Oh, look … it’s Monday and we actually have a book to feature … and not just a book, but one with an Author Interview! How exciting, right? I know you’re thrilled.
It took me a while to plow through Pam Lassiter’s The New Job Security, Revised: The 5 Best Strategies for Taking Control of Your Career because, frankly, after 17 months of looking for work, the subject has lost a good deal of whatever fascination it may have had in the past. This book, however, might not have been read at all had it not been the publicist from Ten Speed Press getting back to me (after a somewhat cranky e-mail I’d sent) and suggesting that I take a closer look at the book. At first glance (heck, at second or third glance as well), this book does not look like it’s something that’s targeted for the job seeker, but once one gets into it, there are techniques and approaches which are very applicable to the job search!
Here are the responses to my standard The Job Stalker e-mail interview that just came in (on Monday night) from the author:
Q: Briefly, what’s your background?
A: I’ve had over 30 years of experience working with professionals in transition plus graduate work in psychological counseling and business management. Whether professionals are leaving companies (outplacement), doing their own career planning privately, moving up in their companies, or planning for an active retirement, there are always career questions to answer and ways to plan strategically that enable you to achieve the results you want. That’s where I come in.
Q: Have you had notable job-transition experiences?
A: My job is not to have notable job transition experiences! Stability allows me to build the expertise that enables me to work with professionals over their entire careers, not just between jobs. Career management is for the long term. I’ve been coaching professionals since I left the office over career planning in a university many years ago. It’s working with the thousands of job transition experiences of others that has allowed me to see patterns of what creates results and what doesn’t.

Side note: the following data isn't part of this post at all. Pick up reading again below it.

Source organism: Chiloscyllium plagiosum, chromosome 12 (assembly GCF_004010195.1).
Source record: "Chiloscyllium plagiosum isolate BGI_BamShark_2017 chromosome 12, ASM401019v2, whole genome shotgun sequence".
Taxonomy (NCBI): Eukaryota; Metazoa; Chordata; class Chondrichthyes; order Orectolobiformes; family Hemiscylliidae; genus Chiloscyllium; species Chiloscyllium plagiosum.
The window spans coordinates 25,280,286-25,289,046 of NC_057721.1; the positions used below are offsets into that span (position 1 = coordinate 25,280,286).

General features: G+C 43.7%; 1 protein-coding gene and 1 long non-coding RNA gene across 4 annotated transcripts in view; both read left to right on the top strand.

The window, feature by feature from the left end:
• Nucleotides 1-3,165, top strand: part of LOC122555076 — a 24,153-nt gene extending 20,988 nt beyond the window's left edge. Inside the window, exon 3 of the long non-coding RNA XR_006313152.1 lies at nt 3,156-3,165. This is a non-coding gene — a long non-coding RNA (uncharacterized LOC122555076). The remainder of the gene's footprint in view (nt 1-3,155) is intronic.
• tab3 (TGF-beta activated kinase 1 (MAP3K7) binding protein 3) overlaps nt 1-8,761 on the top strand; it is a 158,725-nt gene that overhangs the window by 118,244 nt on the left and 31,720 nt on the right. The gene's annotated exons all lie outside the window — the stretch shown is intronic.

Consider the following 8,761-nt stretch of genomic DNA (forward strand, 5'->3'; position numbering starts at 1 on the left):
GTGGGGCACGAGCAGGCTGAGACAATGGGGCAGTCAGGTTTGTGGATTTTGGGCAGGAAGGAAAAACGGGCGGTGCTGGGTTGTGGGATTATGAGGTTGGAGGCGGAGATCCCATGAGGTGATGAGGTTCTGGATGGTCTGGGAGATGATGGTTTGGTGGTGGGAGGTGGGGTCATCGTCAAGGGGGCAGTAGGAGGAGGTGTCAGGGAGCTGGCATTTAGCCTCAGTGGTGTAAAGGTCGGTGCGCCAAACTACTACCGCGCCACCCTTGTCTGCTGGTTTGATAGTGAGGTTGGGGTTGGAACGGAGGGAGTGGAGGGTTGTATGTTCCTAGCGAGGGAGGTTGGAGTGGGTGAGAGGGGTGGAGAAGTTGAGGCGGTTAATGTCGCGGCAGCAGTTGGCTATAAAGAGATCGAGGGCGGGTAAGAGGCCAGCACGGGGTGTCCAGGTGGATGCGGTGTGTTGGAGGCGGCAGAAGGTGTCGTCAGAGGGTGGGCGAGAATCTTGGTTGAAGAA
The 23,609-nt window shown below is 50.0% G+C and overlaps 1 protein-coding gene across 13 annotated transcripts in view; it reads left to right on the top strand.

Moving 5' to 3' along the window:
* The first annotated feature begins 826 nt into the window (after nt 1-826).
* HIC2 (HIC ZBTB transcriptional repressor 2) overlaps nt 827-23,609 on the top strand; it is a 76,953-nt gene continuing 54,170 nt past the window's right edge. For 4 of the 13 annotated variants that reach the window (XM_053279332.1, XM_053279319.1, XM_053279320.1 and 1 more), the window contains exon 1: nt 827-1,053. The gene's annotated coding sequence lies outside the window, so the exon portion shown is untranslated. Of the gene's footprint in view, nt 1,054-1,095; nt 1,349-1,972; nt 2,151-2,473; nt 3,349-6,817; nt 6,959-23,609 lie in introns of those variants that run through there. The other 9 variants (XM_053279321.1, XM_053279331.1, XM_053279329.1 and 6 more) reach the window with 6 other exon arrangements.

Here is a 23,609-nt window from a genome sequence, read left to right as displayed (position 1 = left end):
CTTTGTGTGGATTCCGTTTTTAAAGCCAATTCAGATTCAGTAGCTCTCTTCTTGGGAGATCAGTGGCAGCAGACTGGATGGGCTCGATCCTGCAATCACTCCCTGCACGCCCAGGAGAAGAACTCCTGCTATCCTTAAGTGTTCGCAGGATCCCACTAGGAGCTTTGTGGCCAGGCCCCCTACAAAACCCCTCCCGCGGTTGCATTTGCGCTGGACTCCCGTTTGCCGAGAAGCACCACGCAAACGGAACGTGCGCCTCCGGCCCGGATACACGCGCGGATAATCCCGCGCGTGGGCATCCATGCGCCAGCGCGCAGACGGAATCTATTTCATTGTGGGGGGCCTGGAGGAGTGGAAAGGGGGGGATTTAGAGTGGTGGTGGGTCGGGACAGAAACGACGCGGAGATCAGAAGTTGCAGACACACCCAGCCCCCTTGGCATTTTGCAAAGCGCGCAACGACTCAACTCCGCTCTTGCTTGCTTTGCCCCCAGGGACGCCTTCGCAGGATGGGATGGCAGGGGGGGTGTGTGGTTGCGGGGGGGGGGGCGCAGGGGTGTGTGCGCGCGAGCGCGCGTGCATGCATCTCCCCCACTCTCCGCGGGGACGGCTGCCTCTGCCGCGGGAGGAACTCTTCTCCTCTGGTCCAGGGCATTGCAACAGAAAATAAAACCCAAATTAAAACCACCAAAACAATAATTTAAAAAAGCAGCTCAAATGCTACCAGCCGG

Q: Why did you decide to write “The New Job Security”?
A: I wrote The New Job Security because the pain in the job market is obvious. Few people are trained in career management, but all are affected by it. Where do we get systems thinking that allows us to protect ourselves at mid-career? There are patterns and structures that provide solutions, and The New Job Security translates these systems into a process that all can use.
Q: How do you see the job market in the next 3-6 months?
A: Flat. The job market isn’t going to take off any time soon. My clients get jobs, however, regardless of the job market they know that chasing job openings isn’t a great use of their time. Only 3% of offers come down through posted job openings. Looking for problems to be solved and becoming the expert in these problems allows you to have conversations with companies early … before problems turn into official job openings when the competition becomes unrealistic.
Q: If you had just ONE piece of advice for today’s job searcher, what would that be?
A: Read the book! You get the entire answer in that. If I have to say just one snippet, it’s “Stop looking for jobs. Look for problems to be solved.”
Q: What do you feel makes your book unique?
A: It’s based on product marketing. If you’re comfortable considering yourself a product in the market that wants to be consumed, the rest is easy. I can find no one else that actually positions you in relation to your markets and what they want. We now have a whole body of marketing literature, systems and decision making to fall back upon. Suddenly, the job process moves from feeling random to having a structure behind it that puts you in control.
Q: Aside from your book, what resources do you recommend?
A: The Wall Street Journal, The Economist, and the publications in your function and your industry. They reflect trends in the world and in your profession. Trends create jobs.
Q: Any additional words of wisdom?
A: It’s not about you. The more you can focus on the target markets, how they are profitable, and what you can do to grow their profitability, the more your own will grow as a result.
Again, I get more into this in my review, but that’s pretty much where this book is coming from. I suspect that this is in many ways a “re-imaging” the author’s previous book by the same title (be careful when ordering, as both versions are still in print), now focused more on those looking for work rather than those looking to “take control of their career”!